Enūma Eliš: A Glorious Past and a Curious Present
Silvia Gabrieli (Università degli Studi di Padua; alvean86@gmail.com)

This paper will briefly describe how the Epic of Creation was transmitted during the 1st millennium BCE, and later also during the first centuries of our Era, both to Babylonian and Assyrian scholars and to a wider audience, even of non-Mesopotamian origin. In the second part the paper will focus mostly on how the epic is transmitted nowadays outside academia, in specific case studies taken from modern day music and comics.
How was knowledge of the Enūma Eliš transmitted in the past? How is it possible to transmit the knowledge of the poem nowadays?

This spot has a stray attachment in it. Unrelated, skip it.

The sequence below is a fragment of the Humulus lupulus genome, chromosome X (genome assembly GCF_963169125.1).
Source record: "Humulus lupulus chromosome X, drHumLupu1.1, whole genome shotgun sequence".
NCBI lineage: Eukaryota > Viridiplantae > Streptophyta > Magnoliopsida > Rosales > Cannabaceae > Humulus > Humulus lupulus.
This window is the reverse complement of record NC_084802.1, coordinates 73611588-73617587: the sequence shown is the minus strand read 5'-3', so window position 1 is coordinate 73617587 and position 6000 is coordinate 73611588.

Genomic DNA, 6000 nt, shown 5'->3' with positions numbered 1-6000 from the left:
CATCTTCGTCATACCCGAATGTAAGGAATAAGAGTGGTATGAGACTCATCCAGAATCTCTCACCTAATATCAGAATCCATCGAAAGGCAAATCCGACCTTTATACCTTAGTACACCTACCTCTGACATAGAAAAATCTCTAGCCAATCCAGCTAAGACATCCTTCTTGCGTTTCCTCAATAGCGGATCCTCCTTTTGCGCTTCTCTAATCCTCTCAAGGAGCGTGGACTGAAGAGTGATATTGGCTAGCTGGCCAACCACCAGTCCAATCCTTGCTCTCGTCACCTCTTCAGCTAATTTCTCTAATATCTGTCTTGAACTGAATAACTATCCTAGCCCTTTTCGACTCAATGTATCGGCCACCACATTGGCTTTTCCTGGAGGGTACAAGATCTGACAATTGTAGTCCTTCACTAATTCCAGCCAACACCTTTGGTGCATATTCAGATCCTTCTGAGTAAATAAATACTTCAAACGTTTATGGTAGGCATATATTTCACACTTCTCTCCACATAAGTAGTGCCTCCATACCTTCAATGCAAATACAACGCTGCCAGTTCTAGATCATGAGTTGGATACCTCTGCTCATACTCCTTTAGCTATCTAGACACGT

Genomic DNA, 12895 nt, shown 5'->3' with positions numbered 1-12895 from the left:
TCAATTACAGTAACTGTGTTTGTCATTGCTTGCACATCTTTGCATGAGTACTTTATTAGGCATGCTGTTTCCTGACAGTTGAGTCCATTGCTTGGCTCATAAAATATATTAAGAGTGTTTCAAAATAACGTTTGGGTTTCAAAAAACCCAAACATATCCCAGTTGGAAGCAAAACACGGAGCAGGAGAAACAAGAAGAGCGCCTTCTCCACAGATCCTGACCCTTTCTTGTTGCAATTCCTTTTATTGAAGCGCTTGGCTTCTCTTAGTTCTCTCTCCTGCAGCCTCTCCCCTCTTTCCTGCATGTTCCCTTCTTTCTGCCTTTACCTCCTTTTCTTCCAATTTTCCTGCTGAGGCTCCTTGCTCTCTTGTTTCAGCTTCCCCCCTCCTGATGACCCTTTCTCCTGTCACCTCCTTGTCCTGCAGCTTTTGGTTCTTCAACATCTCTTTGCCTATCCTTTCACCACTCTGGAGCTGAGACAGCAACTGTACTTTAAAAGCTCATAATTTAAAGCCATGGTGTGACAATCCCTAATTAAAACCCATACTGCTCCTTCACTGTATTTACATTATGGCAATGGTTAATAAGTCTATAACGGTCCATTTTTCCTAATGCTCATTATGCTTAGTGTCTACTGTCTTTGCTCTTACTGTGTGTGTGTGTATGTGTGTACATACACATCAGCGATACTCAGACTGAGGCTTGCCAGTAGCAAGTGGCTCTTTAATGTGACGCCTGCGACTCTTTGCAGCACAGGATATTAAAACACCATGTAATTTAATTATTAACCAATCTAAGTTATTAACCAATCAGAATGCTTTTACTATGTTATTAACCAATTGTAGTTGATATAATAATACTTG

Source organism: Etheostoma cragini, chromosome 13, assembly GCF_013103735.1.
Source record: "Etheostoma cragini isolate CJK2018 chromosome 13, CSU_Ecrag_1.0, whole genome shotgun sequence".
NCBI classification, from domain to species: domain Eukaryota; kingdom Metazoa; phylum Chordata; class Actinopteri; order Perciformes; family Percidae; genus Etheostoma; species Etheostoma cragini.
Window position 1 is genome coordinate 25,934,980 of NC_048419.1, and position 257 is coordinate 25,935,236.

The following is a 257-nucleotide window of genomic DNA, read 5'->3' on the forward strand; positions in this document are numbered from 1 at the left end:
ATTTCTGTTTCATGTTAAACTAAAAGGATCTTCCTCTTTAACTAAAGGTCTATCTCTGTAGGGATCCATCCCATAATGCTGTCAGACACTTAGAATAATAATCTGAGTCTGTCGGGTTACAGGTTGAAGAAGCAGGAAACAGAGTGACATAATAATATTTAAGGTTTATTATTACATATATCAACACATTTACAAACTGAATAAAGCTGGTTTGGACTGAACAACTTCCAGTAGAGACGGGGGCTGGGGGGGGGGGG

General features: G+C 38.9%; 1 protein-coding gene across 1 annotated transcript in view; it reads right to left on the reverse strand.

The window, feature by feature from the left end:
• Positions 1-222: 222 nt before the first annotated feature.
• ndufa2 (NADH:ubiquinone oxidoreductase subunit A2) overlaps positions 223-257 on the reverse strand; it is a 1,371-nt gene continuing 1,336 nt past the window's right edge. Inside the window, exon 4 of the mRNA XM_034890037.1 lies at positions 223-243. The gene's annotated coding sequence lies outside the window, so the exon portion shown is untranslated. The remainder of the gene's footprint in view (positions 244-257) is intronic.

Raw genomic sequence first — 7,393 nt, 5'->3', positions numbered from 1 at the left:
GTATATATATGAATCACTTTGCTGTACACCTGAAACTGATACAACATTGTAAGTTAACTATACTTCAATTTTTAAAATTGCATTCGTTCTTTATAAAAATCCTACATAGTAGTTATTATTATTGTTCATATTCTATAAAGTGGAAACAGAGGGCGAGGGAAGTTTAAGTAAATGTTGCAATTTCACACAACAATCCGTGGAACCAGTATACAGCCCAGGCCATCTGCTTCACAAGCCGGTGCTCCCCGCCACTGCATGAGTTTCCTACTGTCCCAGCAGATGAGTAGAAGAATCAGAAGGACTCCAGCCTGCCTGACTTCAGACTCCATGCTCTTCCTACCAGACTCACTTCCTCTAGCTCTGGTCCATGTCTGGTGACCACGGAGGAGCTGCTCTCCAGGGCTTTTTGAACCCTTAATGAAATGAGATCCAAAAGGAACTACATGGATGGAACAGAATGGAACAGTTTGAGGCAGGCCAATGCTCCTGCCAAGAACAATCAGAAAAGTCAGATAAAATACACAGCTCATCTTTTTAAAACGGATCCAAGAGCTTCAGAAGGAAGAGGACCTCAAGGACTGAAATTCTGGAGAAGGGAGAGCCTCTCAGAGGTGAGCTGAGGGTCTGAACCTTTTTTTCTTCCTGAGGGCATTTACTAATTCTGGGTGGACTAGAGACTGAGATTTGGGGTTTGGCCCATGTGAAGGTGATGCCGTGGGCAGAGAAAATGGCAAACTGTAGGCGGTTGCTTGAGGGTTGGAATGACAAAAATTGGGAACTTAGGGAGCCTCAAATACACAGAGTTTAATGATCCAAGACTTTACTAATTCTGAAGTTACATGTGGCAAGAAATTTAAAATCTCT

Starting from these two questions, the proposed paper aims at highlighting several different strategies which were used in ancient and modern times to promote the dissemination of knowledge regarding the Babylonian Epic of Creation. Wanting to focus mostly on the modern day approach, we will analyze very briefly how ancient scholars (Babylonian and Assyrian ones) studied it, mostly through copies and peculiar texts, such as commentaries and “recensions”, and even “counter- texts.” The Enūma Eliš was not a product only for intellectuals, it could be known also to a wider audience, thanks to the so called “performance” of the Babylonian Akītu Festival of the month of Nisannu, during which the text served as the “sacred book” of Marduk’s theology and it was read (or recited?) aloud. After the conquest of all the Ancient Near East by Alexander the Great, it seems that the text lost its appeal and appeared only in reinterpretation of the mythical tale by Berossos (4th cent. BCE) or by Eudemus of Rhodes (4th cent. BCE) and, later, also by Damascius (6th cent. CE). It seems that the knowledge of the text got lost in time until Smith’s recovery and translation of the ancient fragments of the Epic in 1875-1876.